First of all you can’t legally set the price that a retailer sells
an item for, period. This is why you see price tags printed by the
manufacturer that say “suggested retail price.” Specifically, I
don’t see why you would be upset. That someone believes that your
work IS worth more than you do or that they believe they can sell
your work for more than you can is, in the least, a compliment.
That it is a problem for you when trying to keep your prices
consistent is merely a reality you have to live with. Be glad that
the problem isn’t the other way 'round and they are discounting your
work by $50.00, a common occurrence in the retail fashion market
right now! As well, remember that some stores have higher operating
costs than others and need the higher markup.

I remember when I worked for a very upscale independent jewelry
store being surprised that the prices in the store in the suburbs
were lower than the prices for the same merchandise and services at
the branch in downtown Greenwich, CT. Then I discovered how much
more nearly all the costs were in that store, from salaries and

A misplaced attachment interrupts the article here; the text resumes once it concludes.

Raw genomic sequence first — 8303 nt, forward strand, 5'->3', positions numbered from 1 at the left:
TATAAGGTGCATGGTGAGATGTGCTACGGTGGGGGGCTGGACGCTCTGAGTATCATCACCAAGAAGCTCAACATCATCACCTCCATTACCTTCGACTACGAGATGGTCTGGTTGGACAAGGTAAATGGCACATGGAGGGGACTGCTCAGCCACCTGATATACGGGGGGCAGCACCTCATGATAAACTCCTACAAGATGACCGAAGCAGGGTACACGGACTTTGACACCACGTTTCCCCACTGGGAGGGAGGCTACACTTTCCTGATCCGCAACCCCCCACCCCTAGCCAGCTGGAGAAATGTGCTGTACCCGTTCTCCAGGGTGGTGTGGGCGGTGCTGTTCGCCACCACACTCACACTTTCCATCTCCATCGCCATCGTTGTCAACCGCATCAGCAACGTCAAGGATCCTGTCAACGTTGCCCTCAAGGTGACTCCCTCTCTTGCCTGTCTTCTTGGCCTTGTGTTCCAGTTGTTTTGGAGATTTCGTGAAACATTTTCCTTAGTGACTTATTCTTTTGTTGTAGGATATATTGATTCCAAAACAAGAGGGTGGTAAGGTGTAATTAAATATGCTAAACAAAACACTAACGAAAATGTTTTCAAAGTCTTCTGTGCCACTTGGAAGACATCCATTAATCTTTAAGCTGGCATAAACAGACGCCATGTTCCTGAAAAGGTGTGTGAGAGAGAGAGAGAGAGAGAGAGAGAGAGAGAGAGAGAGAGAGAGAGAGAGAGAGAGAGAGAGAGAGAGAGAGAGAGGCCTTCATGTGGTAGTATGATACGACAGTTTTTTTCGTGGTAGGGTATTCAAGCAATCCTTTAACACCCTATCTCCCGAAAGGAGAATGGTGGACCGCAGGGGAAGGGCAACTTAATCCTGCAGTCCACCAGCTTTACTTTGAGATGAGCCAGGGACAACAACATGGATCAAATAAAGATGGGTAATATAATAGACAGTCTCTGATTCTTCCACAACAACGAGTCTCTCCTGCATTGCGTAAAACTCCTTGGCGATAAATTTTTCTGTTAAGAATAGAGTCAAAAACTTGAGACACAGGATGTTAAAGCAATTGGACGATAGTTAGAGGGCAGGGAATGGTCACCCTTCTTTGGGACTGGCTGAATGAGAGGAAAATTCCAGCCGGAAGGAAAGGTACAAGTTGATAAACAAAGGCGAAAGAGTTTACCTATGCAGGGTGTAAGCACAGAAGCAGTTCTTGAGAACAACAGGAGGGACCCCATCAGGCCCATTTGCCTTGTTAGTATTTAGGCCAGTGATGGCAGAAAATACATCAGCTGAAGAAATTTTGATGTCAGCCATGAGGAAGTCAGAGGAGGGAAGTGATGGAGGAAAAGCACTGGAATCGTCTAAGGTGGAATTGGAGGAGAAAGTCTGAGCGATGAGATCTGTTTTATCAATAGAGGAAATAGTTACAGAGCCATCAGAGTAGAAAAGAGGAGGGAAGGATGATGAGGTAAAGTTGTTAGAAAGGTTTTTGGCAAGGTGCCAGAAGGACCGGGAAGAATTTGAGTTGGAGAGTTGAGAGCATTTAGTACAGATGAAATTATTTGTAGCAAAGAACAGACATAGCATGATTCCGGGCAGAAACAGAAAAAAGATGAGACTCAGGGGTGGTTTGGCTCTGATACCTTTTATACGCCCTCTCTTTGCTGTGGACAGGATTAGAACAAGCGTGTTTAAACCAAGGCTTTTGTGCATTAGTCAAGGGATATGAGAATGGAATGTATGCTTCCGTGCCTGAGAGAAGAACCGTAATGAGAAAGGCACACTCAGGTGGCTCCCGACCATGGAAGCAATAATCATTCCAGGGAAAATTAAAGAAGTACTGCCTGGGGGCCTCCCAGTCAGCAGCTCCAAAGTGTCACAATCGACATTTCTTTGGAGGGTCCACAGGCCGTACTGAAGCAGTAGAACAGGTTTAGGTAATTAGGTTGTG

security to rent and utilities.

Larry Seiger


#5

Dear Judy, I’m with Daniel on this one. I thought about it for a
couple of days since you asked about what I considered "controlling"
your market. Once an item is sold your claim is gone as well. Unless
you had some prior arrangement. I would think ,as one who has resold
merchandise from wholesalers, that any prior agreement would simply
make the sale more difficult. I have the same feelings about design.
As one with out the deep legal pockets of say, Disney, if my designs
were copied I would be angry and jealous but, I would move on and
simply be happy with having been the original. There are allot of
craftspersons who couldn’t design their way out of a paper bag and
MUST steal. My biggest fear was I would send my designs to be made in